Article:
World’s Largest Vertical Garden Blooms In The Heart Of Bogota

Santalaia Vertical Garden Urbano (2)

As the industrial revolution brought luxury in our lives, it also brought pollution to our environment. Many are making efforts to make the planet greener, supporting a transition to clean sustainable energy sources. Vertical garden buildings are a part of that effort in the Urban Skylines. Bosco Verticale by Stefano Boeri in Milan was the first greenery covered building in the world and trend caught on. With a twisted garden building in France and China’s vertical forests, another one stands in Columbia.

In the heart of Bogota, Columbia stands the world’s largest vertical garden building Edificio Santalaia, completely covered in a luscious layer of 115,000 plants spanning over 3,100 square meters (33,368 square feet). The 11 story building is considered one of the most spectacular urban gardens ever. The Spanish green designers Paisajismo Urbano and the Colombian company Groncol partnered for the project that was completed in December 2015. The building is referred as “the green heart of Bogota” representing sustainability, reminding us every day how crucial the plants are to our lives.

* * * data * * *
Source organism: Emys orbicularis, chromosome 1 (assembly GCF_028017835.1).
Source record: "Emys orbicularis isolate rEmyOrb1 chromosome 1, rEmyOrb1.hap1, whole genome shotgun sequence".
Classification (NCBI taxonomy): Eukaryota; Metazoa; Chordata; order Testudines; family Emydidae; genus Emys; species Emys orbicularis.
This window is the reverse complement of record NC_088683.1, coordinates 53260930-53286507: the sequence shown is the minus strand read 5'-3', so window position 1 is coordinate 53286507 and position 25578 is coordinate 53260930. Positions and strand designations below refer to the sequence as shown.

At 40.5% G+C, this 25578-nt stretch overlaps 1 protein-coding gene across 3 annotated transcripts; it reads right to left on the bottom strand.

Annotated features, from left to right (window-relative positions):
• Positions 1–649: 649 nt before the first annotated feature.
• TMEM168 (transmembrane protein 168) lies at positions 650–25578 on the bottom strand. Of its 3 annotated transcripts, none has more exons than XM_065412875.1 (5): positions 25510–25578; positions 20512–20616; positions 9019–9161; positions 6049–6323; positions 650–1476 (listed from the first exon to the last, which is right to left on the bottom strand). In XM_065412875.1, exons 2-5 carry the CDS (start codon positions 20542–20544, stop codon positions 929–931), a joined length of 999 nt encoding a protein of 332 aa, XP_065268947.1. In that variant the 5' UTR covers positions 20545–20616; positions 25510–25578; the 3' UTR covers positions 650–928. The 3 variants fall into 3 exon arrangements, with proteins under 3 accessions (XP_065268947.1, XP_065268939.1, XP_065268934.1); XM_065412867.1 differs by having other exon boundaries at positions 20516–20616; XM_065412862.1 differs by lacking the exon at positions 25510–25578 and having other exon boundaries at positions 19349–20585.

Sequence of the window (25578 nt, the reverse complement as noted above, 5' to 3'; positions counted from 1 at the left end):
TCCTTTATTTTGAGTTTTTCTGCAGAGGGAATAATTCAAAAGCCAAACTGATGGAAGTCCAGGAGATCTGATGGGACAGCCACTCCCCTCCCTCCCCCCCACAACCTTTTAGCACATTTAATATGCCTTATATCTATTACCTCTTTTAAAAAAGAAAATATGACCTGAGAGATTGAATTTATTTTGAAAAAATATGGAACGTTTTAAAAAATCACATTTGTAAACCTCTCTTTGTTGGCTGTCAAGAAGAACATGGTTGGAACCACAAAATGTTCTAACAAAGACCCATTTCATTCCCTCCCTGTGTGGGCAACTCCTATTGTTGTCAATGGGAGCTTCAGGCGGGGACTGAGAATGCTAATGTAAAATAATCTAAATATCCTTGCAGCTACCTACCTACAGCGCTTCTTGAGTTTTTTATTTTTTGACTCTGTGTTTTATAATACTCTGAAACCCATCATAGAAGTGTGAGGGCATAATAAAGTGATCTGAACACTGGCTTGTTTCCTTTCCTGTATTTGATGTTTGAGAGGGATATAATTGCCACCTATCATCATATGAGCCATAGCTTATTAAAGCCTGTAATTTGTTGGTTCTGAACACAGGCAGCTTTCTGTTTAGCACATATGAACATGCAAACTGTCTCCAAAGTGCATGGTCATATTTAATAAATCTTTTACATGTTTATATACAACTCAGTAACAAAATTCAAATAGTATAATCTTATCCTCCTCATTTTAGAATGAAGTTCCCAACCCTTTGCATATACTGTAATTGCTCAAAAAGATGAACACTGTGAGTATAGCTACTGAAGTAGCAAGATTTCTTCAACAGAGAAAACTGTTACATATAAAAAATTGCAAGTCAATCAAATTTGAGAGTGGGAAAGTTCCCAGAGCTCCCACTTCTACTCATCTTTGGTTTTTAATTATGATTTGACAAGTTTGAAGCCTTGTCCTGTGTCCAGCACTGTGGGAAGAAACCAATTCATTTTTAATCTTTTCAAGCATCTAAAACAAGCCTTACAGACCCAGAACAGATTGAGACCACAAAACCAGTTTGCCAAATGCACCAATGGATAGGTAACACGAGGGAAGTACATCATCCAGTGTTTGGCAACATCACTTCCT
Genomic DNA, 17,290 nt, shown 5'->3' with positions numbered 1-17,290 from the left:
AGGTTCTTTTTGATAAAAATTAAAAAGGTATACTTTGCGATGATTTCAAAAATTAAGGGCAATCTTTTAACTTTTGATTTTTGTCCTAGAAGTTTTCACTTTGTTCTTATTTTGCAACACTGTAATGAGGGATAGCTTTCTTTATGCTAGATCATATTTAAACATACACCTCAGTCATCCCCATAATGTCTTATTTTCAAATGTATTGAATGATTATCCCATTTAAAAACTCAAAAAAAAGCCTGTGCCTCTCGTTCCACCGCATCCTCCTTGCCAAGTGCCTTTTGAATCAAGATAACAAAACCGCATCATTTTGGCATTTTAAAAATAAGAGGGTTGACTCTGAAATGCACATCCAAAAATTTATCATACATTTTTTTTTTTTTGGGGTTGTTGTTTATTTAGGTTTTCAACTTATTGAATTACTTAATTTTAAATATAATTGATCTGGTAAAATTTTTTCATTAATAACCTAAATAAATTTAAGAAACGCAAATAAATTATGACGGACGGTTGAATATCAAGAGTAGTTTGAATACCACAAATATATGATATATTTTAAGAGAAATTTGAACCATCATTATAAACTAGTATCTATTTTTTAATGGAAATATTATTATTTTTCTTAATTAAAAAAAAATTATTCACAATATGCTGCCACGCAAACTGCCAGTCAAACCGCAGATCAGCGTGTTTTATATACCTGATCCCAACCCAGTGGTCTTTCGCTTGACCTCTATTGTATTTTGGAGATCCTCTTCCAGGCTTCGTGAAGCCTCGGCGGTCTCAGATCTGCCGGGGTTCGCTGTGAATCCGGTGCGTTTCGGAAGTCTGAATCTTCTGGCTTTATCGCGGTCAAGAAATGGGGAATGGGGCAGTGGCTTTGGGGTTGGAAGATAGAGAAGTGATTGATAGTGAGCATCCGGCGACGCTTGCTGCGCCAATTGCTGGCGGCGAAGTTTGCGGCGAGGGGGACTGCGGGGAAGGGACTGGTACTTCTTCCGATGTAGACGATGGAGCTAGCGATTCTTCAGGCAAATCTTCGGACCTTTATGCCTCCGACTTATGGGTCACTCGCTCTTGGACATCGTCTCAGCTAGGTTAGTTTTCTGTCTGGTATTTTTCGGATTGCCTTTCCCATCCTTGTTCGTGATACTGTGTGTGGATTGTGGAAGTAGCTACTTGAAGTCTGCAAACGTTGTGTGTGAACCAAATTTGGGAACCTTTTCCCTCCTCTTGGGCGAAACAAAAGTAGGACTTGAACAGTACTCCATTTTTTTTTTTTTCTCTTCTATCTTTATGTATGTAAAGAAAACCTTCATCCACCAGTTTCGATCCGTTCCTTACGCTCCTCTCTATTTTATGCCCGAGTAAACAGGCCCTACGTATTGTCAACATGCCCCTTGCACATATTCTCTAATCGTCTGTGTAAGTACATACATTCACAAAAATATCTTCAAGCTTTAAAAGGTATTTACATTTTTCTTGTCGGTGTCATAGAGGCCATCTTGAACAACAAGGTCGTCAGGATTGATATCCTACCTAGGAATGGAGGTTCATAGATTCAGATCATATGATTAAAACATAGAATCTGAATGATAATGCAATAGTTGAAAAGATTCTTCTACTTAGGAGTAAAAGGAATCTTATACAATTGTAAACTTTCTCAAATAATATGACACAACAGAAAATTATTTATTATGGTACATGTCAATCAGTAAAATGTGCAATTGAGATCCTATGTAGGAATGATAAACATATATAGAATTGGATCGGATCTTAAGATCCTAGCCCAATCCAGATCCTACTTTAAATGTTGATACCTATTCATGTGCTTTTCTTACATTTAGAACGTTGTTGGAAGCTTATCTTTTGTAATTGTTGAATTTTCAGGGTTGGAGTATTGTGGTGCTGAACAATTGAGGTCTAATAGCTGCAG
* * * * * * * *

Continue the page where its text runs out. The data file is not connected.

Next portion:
The 10 different species and 5 families of plants were selected by the head of Paisajismo Urbano, Ignacio Solano and his team from the Columbian Choco forest. The important concern was the interaction of plants with each other and achieving a uniform covering on the building. Solano explained the matter saying, “The selection of the species is fundamental in this type of gardens since the biodiversity in a vertical ecosystem allows the interaction between the species that form it, both plants and microorganisms. The large surface area involved was an additional difficulty compared to other vertical gardens since it involved the use of a greater number of plants.”

The biggest challenge in the design of such a building is creating an efficient irrigation system. It would have been simpler had the plants been chosen from the same species or at least the same family, but the diverse range makes the water and nutrient control more complex. The designers developed a special irrigation system, patented by Ignacio Solano that uses 40 irrigation sectors that are regulated automatically depending on humidity and solar radiation. The leftover water is recycled through the living walls along with the waste water of its residents.

According to the Paisajismo Urbano website, “A vertical garden of this size is capable of producing the oxygen needed by more than 3,100 people a year, processing about 775 kilograms of heavy metals, filtering more than 2,000 tons of harmful gasses and catching more than 400 kilograms of dust.”

The building is not just a sign of beauty, it serves a far greater purpose, accommodating for the carbon footprint of 700 people. The green carpet also serves as natural insulation, reducing the use of air conditioners during hot summer months.

It may be hard to design but is certainly not hard to imagine entire city skylines made up of buildings carpeted with greenery. We might actually be able to fix a lot of damage that we have caused to our planet.


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